Moving beyond mere inclusion means everyone belongs on the same page.
By Craig Radford
Picture your last company meeting. Whether it was a small group working on resolving a problem or a collection of the whole company gathering to celebrate a successful year, you probably noticed something immediately: There were all different “kinds” of people present. I put the word “kinds” in scare-quotes because, although most people raised in a Western culture at least pay lip-service to the notion that everyone is the same deep down, every human being has an intrinsic drive to categorize the people around them. Whether driven by culture or instinct, we almost always make surface assumptions about people based on their appearance or what we know about their backgrounds.
Don’t believe me? Then let’s think about the first time you meet someone. On that first meeting, what do you notice first? You likely notice their age and physical appearance. Young, old, attractive, unattractive. These are ways of categorizing people based on the way they look and how that look compares to your understanding of yourself.
Next, no matter how you were raised, you are likely to notice the other person’s race. Since we all learn these categorizations over the course of our lives in a complicated tangle of social, cultural, and media influences that trigger conscious and subconscious prejudice, the race in question is liable to come with a set of expectations on your part. You might not know this person individually just yet, but your observation of their race sets you up to make some (often incorrect) assumptions right out of the gate.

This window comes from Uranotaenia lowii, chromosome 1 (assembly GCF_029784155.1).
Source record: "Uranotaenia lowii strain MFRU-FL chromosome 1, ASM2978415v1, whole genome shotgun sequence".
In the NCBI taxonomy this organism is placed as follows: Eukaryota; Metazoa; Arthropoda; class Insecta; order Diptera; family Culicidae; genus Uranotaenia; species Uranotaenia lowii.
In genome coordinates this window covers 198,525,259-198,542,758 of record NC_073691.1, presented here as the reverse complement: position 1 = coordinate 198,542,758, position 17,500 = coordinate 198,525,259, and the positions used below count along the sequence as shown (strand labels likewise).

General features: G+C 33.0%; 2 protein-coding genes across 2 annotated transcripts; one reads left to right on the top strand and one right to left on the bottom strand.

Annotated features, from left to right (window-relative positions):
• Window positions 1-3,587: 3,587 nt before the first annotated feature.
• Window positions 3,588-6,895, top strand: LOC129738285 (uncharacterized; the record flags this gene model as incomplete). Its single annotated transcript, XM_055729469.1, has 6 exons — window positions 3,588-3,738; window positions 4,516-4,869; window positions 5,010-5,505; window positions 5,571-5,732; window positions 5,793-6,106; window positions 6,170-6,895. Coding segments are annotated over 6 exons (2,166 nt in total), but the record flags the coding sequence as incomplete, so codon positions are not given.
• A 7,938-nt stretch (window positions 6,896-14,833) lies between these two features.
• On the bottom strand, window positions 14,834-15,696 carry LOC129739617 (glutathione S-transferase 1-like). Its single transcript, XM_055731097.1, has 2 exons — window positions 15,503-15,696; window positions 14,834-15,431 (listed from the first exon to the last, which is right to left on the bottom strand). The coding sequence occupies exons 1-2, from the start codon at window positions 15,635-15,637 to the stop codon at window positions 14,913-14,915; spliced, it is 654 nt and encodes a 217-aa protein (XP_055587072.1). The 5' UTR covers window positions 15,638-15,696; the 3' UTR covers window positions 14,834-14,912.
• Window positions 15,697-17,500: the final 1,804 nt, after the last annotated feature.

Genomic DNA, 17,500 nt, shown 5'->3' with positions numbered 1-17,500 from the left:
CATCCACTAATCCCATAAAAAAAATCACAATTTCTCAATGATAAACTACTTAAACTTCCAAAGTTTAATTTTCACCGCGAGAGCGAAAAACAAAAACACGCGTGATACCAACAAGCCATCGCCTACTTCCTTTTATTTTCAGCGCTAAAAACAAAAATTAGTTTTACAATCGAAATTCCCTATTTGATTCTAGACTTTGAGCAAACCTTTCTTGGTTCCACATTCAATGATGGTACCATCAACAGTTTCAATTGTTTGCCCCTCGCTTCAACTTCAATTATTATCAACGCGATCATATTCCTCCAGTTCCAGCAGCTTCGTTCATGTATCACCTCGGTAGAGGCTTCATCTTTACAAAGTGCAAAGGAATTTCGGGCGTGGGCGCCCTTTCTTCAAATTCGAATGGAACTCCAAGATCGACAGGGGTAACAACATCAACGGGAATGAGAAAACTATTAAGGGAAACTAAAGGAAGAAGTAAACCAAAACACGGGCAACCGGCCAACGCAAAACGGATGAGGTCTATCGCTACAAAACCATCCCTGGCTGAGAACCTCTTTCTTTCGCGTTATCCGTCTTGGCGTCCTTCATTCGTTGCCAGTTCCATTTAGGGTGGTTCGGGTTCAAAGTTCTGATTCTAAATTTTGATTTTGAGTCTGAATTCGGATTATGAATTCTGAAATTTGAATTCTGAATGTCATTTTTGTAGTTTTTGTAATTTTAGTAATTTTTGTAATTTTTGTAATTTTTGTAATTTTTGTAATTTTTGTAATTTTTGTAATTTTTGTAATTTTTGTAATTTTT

Similar assumptions lead you to categorize the people you meet based on their gender, social class, sexual orientation, religion, nationality, and disability. You personally are likely to value a certain set of categories over others, but what happens in any meeting (or company, city, culture or country) is that those in the majority categories tend to hold positions of power—or at least an enhanced sense of opportunity to hold those positions of power. The majority tends to reside in an inner circle. That inner circle, in turn, tends to think that in order to be more inclusive, they need to find ways to reach out to those whose categories place them outside the group—throw them a lifeline, if you will. As we strive for total equality in the workplace, these are the unfortunate realities we must overcome.
To do so, many corporate cultures pay heed to words like ‘accommodate,’ ‘accessibility,’ and ‘inclusion.’ When reaching out from the majority that holds power, they like to mention efforts to ‘bridge communication’ in a way that ‘connects the two worlds.’ The notion here is that the accepted majority is trying to be inclusive. The rhetoric almost always likens to the act of throwing lifelines to the less advantaged.
This all sounds appropriate until you attempt to view it from the other side. I’m Deaf, which according to some who would marginalize me based on the categories I listed in the paragraphs above, I’m disabled. For most companies, the assumption would be that I need one of those lifelines, so that I might cross over and feel like I’m accepted by the main group.